June Frew was one desperate phone call away from dying in the NSW south coast summer bushfires.
But after returning home from a five-month stint in hospital the 68-year-old - who suffered burns to more than 50 per cent of her body - has another battle to fight.
Ms Frew and her husband, Alex, have joined Manyana community members in a "last stand" to save a 20-hectare block of mature growth forest that survived the fire against incredible odds, but which now faces destruction at the hands of developers.
"Every tree you look at here is charred except for that little block of land," Ms Frew told AAP.
"Losing it would just knock the stuffing out of everyone because they fought so hard and went through so much.
"It would make us think that we can't win anything."
The Frews, who live on a remote property within the Conjola National Park about 15 minutes from Manyana, were attempting to save some wallabies in their wildlife sanctuary on New Year's Eve when they were surrounded by fire.
Twice knocked down by "balls of heat", Ms Frew said she would have died had her 69-year-old husband not kept his feet, wrenched her up, and called for help on the radio as his hands began to melt.
Three NSW Rural Fire Service vehicles, aided by the couple's son-in-law Bill Eger, bulldozed their way through the fire ground to save them.
Paramedics arrived via helicopter at the local sports oval an hour later to treat them. They were flown to separate hospitals with Mr Frew suffering burns to 40 per cent of his body.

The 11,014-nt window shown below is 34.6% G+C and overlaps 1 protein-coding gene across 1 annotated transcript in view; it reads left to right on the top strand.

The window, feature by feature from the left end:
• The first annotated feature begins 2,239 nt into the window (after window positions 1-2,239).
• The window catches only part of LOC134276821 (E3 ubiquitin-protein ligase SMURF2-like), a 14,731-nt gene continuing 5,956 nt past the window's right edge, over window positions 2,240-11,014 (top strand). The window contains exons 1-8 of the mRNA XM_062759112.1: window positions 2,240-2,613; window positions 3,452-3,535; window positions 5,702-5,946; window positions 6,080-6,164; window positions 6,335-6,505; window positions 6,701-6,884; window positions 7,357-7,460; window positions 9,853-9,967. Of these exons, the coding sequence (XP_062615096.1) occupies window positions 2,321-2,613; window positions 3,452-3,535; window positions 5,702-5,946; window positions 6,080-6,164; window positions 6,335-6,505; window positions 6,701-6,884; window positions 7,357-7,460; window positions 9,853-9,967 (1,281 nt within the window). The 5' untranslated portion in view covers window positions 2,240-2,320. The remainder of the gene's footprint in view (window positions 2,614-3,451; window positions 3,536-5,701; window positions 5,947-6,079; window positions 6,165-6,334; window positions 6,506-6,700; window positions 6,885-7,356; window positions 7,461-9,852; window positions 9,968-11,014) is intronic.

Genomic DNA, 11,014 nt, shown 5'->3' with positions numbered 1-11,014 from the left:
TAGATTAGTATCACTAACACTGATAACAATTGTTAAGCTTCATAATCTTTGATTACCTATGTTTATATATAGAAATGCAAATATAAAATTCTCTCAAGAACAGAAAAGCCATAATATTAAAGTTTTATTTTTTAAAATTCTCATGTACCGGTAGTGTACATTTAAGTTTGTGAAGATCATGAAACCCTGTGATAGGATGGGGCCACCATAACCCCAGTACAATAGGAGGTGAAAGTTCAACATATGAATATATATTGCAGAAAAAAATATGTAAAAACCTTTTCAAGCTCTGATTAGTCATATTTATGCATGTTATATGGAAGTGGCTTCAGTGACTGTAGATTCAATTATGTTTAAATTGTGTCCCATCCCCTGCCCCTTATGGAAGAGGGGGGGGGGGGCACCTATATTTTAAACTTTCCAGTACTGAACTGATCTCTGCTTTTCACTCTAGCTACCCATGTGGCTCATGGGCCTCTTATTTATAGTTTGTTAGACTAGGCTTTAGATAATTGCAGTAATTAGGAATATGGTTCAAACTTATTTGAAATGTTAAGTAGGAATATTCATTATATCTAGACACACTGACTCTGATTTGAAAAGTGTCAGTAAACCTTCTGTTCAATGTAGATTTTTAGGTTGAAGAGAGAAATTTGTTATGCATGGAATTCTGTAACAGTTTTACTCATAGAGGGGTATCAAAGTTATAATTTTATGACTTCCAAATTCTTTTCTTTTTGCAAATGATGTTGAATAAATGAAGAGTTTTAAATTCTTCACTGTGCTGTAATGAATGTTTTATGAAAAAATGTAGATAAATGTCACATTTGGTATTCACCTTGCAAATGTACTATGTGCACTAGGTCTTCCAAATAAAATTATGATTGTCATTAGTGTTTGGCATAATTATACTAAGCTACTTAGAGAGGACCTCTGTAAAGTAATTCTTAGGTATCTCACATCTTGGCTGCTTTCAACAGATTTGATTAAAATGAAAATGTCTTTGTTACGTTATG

Ms Frew, who was in an induced coma for weeks, only returned home from Concord Hospital in May.
But the self-described go-getter has already attended multiple protests and hopes the untouched patch of land is bought back from the developers so it can be preserved.
"It's only a little place, Manyana, but it's got a bloody big heart," Ms Frew said.
Mr Eger says about 200 people rallied this week to save the plot of land which he described as a "Noah's Ark" of biodiversity and a "symbol of hope" for the community.
"People have had enough of zombie developments coming out of the ground and destroying rich habitats - it has to stop," he told AAP.
Work was on Wednesday halted to allow for an independent survey regarding the importance of the land to the greater glider - an endangered marsupial - following a Federal Court application.
Community group Manyana Matters has engaged the Environmental Defenders Office to act on its behalf while Shoalhaven City Council has asked the NSW government to buy the land.
But government sources say the council has rejected a proposal to share the cost of repurchasing the forest and won't change the site's residential zoning.
Approval for the project was granted in 2008.
Australian Associated Press